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Re: [libvirt] [PATCH 0/6] RFC: qemu: virtio-{non-}transitional support

On Wed, Jan 16, 2019 at 03:46:12PM +0100, Andrea Bolognani wrote:
> On Wed, 2019-01-16 at 14:19 +0000, Daniel P. Berrangé wrote:
> > On Wed, Jan 16, 2019 at 03:07:07PM +0100, Andrea Bolognani wrote:
> > > On Wed, 2019-01-16 at 11:13 +0000, Daniel P. Berrangé wrote:
> > > > The enum should cover all existing reasonably expected configs. Sure I
> > > > imagine we might miss a few, especially for obscure architectures or
> > > > hypervisors, but that would just be bugs to be fixed
> > > 
> > > Until we've fixed said bugs, guests using such models would just
> > > disappear though, wouldn't they? That doesn't sound acceptable.
> > 
> > We could do a multi-step conversion. First define an enum and report
> > all known enum values in the domain capabilities. Taint any guest
> > using a nic with doesn't match. A year or so later, then finally
> > enforce the enum usage.
> That will still result in guests disappearing at some point, which
> is not something that we're generally okay with. Why would it be
> any different this time around?

No change we make is perfectly risk free. We would want to have
reasonable confidence that the initial enum is a good as we can
practically make it. The tainting check & log is a way to identify
if we made some mistakes - hopefully we won't have. If users do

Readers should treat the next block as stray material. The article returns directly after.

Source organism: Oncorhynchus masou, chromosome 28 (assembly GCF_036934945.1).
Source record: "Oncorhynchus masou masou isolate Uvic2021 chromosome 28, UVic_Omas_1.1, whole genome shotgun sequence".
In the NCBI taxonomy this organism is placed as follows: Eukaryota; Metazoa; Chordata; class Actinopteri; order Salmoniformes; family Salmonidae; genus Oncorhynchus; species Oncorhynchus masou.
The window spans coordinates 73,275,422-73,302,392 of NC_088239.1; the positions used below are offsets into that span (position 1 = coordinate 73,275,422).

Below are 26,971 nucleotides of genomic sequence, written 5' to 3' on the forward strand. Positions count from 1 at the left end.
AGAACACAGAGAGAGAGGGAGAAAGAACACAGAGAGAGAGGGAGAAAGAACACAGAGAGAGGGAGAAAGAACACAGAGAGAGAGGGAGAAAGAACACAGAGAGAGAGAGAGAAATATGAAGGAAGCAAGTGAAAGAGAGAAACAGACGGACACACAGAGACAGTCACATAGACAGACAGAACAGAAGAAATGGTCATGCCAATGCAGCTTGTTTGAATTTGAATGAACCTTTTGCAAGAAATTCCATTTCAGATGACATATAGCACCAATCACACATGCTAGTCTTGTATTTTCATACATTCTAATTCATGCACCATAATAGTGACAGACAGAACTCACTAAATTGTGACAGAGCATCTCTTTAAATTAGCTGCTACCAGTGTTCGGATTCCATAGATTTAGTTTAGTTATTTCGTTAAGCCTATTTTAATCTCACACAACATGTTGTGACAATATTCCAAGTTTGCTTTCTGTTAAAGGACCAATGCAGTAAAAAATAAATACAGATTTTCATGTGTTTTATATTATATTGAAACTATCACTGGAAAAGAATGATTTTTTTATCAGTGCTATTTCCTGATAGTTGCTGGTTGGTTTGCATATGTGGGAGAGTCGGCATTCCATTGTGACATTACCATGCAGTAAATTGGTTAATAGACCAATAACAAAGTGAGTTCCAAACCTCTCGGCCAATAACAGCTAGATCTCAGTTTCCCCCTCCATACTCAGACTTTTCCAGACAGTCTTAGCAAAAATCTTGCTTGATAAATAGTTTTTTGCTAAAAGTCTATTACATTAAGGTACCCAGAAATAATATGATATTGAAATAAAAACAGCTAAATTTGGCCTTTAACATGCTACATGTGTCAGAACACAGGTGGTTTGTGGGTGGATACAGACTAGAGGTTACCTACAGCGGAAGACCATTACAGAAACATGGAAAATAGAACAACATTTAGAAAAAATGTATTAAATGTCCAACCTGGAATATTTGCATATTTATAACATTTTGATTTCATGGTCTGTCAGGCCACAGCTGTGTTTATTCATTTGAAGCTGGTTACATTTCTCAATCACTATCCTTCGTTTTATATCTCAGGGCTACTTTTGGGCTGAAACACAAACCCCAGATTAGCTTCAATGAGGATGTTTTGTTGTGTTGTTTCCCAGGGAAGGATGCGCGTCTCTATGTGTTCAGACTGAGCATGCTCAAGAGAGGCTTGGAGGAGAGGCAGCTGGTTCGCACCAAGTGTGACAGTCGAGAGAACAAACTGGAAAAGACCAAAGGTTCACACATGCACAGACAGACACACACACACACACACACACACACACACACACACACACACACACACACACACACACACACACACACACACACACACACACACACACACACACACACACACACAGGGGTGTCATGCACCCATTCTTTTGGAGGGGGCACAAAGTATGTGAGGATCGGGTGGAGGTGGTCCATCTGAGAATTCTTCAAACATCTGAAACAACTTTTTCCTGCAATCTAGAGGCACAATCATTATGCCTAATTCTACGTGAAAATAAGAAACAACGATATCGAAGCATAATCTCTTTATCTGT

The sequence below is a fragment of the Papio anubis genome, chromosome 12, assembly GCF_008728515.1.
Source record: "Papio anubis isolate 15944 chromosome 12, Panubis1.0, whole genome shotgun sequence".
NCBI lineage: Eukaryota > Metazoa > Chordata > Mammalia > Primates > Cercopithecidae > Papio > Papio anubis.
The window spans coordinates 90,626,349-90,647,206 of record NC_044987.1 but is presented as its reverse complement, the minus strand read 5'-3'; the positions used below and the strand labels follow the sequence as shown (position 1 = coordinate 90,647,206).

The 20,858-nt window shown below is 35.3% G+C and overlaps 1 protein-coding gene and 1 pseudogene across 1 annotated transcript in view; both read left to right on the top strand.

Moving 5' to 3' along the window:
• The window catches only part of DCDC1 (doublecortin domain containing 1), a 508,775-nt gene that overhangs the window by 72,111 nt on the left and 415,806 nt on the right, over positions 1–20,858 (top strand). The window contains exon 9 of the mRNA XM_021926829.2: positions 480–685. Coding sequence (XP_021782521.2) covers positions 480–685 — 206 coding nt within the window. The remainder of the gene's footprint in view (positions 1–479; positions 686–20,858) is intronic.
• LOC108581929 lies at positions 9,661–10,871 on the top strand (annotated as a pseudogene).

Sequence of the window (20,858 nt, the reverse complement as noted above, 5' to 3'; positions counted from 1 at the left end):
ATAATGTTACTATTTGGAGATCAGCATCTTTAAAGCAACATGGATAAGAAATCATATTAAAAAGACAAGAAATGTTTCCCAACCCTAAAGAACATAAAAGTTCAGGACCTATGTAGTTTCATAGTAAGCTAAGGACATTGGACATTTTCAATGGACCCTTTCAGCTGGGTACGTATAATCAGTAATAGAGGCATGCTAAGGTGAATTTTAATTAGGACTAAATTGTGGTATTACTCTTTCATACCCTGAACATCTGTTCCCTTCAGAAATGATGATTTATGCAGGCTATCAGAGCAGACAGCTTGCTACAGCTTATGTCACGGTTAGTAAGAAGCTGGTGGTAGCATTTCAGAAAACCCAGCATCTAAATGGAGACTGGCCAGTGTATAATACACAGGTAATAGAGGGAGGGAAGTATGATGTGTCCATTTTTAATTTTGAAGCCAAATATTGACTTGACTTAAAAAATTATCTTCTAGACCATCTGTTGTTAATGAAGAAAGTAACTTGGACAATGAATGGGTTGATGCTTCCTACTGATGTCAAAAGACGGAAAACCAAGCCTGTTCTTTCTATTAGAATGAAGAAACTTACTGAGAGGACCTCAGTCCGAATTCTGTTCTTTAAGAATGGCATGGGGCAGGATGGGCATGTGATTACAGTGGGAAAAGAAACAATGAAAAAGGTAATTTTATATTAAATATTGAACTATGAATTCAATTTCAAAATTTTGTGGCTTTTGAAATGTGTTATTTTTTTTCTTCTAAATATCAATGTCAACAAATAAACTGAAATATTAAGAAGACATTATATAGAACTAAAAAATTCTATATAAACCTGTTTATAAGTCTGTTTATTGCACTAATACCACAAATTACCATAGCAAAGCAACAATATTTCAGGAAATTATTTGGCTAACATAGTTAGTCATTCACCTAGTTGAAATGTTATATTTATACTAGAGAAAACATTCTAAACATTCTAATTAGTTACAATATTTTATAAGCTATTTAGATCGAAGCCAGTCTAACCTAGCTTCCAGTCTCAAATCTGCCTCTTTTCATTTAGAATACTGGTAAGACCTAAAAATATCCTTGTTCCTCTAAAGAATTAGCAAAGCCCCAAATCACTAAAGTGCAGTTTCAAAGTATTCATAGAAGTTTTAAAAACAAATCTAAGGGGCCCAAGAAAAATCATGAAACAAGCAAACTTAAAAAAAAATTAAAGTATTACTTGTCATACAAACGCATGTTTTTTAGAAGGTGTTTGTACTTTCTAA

report it though, we'll be able to fix it. If we get no reports
for a reasonable period of time (minimum 12 months), it is OK to
assume we've not broken anything that we believe has users. 

> > > And defining even the incomplete enum would require someone to
> > > be familiar with all drivers in order to know which models are
> > > commonly used, or at all available.
> > 
> > It isn't as bad as it seems. VMWare has whitelisted names, Hyperv
> > doesn't report models at all, Xen is a small finite set. QEMU is
> > the only hard one given the huge set of system emulators.
> If we're willing to leave some theoretical users of impractical
> network devices in the dust, then coming up with a reasonably small
> list for QEMU is not too difficult either... But see above :)

The QEMU list won't be small - it'll be large given all archs !

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